Facebook has created an insanely detailed map of where everyone in Africa lives
Based on satellite images, the company hopes aid workers can use it to make their work more efficient (and it’s also good for helping telecom companies spread internet connections).
BY BEN PAYNTER.
One of the biggest challenges in humanitarian aid is actually delivering the product to the people who need it most. Vaccines, disease-battling insecticides, and new advancements in solar technology can all help people in developing countries stay healthier and have better-quality lives. That is, if you can locate them. In many places, smaller communities are spread out over vast and relatively uncharted terrain.
Facebook is trying to help change that by creating a high-resolution population density map for nearly the entire continent of Africa. Developed by the company’s Boston-based World.AI team, it’s really a demonstration of the company’s immense computational and processing power (and a play to help telecom services get internet service to more of the continent faster, which means more Facebook users).
The more immediate hope is to share this information with nonprofit groups and aid organizations working in areas like disease control and disaster preparedness. “Accurate population density forms arguably the backbone for any public sector or social service intervention you can think of,” says Laura McGorman, a public policy manager with Facebook’s Data for Good division. “The fact that these exist means that organizations working across a range of foreign assistance and poverty alleviation interventions will now have much more accurate maps to do their work.”
To actually make that happen, the company used commercially available satellite imagery and then zoomed in–a lot. Instead of looking at huge tracts of land all at once, it broke the entire areas into billions of 30-by-30-meter sections, and trained a program to then scan those for settlement clues. From an overhead view, that might mean the rooftop of a large building or smaller house. (The map doesn’t use any social networking account information and maintains the anonymity of the actual residents.)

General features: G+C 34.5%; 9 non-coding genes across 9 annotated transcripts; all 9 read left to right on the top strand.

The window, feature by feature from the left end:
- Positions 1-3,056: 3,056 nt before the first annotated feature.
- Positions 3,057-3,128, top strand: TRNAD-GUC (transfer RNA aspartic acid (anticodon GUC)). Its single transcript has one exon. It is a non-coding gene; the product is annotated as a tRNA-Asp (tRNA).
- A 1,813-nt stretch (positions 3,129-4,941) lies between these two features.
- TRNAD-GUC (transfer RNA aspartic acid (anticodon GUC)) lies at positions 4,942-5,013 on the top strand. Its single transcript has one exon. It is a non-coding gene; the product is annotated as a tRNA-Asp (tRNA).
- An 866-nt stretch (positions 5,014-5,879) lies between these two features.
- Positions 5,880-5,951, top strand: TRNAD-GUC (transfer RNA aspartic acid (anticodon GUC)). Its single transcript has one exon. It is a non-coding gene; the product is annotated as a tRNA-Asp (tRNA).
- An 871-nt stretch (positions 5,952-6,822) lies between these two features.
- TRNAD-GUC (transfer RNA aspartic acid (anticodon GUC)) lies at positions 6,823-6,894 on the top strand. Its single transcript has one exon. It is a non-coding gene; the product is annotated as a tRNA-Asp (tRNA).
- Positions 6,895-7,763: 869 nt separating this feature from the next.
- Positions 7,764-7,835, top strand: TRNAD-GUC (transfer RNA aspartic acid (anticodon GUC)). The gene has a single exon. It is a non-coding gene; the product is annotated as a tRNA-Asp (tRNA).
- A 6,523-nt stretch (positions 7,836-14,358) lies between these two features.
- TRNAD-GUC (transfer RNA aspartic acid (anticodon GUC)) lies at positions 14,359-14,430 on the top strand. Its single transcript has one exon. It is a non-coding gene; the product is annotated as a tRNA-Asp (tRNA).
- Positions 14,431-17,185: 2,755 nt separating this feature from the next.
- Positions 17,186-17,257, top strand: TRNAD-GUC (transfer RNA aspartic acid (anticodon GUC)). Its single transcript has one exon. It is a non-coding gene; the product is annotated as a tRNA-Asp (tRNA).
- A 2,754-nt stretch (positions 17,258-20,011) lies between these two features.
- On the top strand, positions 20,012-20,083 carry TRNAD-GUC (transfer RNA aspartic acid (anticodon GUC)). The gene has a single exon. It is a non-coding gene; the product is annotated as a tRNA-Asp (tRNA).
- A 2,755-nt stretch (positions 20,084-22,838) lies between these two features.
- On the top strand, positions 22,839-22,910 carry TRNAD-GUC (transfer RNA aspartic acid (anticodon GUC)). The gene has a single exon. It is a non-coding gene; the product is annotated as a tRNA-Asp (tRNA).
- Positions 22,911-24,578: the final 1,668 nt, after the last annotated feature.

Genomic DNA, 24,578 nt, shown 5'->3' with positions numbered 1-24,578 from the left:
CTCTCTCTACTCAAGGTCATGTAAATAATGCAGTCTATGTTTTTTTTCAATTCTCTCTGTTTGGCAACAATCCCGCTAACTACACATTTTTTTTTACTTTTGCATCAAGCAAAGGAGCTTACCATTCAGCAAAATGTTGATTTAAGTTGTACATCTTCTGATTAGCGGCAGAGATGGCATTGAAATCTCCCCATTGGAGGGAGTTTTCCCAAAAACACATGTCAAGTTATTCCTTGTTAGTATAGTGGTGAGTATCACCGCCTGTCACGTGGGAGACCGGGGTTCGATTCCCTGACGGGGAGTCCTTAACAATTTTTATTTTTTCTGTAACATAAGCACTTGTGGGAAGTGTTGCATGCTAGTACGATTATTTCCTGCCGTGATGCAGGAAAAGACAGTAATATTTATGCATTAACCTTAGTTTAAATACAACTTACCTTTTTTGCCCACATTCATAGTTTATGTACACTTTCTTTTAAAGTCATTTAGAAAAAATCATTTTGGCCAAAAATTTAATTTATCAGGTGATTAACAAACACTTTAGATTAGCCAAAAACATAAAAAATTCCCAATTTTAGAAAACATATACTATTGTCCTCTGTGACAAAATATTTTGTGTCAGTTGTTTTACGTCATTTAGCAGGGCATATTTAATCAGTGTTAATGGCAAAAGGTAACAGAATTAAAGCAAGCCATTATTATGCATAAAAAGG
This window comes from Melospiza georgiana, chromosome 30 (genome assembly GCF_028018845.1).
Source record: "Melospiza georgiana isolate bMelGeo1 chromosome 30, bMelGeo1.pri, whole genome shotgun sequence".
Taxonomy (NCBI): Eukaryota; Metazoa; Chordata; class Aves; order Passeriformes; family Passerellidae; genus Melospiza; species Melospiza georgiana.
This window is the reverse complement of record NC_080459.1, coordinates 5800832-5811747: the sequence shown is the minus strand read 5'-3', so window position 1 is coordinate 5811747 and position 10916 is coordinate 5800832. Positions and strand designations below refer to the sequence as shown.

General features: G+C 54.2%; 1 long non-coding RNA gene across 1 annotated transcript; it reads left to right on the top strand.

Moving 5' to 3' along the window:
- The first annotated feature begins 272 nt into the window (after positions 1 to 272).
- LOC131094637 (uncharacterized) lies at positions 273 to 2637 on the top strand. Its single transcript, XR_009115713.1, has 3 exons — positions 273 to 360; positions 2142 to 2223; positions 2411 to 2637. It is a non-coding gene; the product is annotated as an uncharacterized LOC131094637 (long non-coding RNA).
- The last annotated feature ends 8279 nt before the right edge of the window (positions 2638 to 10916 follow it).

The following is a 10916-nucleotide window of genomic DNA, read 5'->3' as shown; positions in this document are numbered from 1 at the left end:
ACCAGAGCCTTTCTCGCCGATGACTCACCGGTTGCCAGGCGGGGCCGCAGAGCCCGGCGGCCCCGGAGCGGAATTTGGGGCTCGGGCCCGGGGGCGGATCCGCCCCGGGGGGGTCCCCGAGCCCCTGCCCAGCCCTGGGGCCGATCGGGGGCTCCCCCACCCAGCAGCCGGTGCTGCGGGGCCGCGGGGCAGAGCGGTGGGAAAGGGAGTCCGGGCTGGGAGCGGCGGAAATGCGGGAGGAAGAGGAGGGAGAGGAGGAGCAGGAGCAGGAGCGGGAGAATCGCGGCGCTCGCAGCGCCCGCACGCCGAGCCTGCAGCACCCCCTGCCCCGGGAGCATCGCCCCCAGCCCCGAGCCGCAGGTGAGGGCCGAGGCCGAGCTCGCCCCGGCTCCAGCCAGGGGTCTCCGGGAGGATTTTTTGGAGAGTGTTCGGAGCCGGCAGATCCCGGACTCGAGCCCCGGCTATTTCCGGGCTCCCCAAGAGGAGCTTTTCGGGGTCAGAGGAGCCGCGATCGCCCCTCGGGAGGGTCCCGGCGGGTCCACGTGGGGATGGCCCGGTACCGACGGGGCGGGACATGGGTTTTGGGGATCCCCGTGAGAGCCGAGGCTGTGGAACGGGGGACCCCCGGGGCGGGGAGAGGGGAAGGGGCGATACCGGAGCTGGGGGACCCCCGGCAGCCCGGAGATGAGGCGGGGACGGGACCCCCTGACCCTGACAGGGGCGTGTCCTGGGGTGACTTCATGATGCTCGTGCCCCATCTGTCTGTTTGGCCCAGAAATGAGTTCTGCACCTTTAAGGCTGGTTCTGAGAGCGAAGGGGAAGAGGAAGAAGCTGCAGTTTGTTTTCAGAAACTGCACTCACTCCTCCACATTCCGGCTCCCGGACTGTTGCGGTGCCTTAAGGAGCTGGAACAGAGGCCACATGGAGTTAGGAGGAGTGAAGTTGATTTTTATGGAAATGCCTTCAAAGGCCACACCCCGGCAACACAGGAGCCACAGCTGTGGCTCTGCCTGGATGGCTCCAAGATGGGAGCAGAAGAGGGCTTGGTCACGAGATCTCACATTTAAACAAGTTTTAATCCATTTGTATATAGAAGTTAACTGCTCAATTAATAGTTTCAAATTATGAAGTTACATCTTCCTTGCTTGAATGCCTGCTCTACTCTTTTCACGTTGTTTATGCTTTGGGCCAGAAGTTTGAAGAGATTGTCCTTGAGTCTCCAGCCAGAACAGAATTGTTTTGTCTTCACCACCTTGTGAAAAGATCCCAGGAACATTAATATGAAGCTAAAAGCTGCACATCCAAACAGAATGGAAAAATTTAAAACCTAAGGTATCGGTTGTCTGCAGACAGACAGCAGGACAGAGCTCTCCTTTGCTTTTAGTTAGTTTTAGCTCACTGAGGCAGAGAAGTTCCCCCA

Facebook essentially subdivided a 16 million-square-mile landmass into billions of snapshots, each of an area of land about the size of a softball field. The overhead images came from imagery company Maxar Technologies. Once it knew where people lived, it could combine that with census data to figure out about how many people might actually be in those abodes. That information came from the Center for International Earth Science Information Network at Columbia University, which folds together many disparate kinds of population measurements from different governmental and research organizations to give a good estimate of how many people are living in different parts of countries.
The maps and census populations basically cross-check each other. Maps are good for spotting places where people live, but not how many people actually live there. Census data in developing places is rudimentary at best, so it’s pretty good for telling you how many folks should be in a general area but not where they likely reside. Combine both, and you now have a decent residential layout and an idea of how many folks you’ll find once you arrive there, so you know what kind of supplies to pack and how many people to send.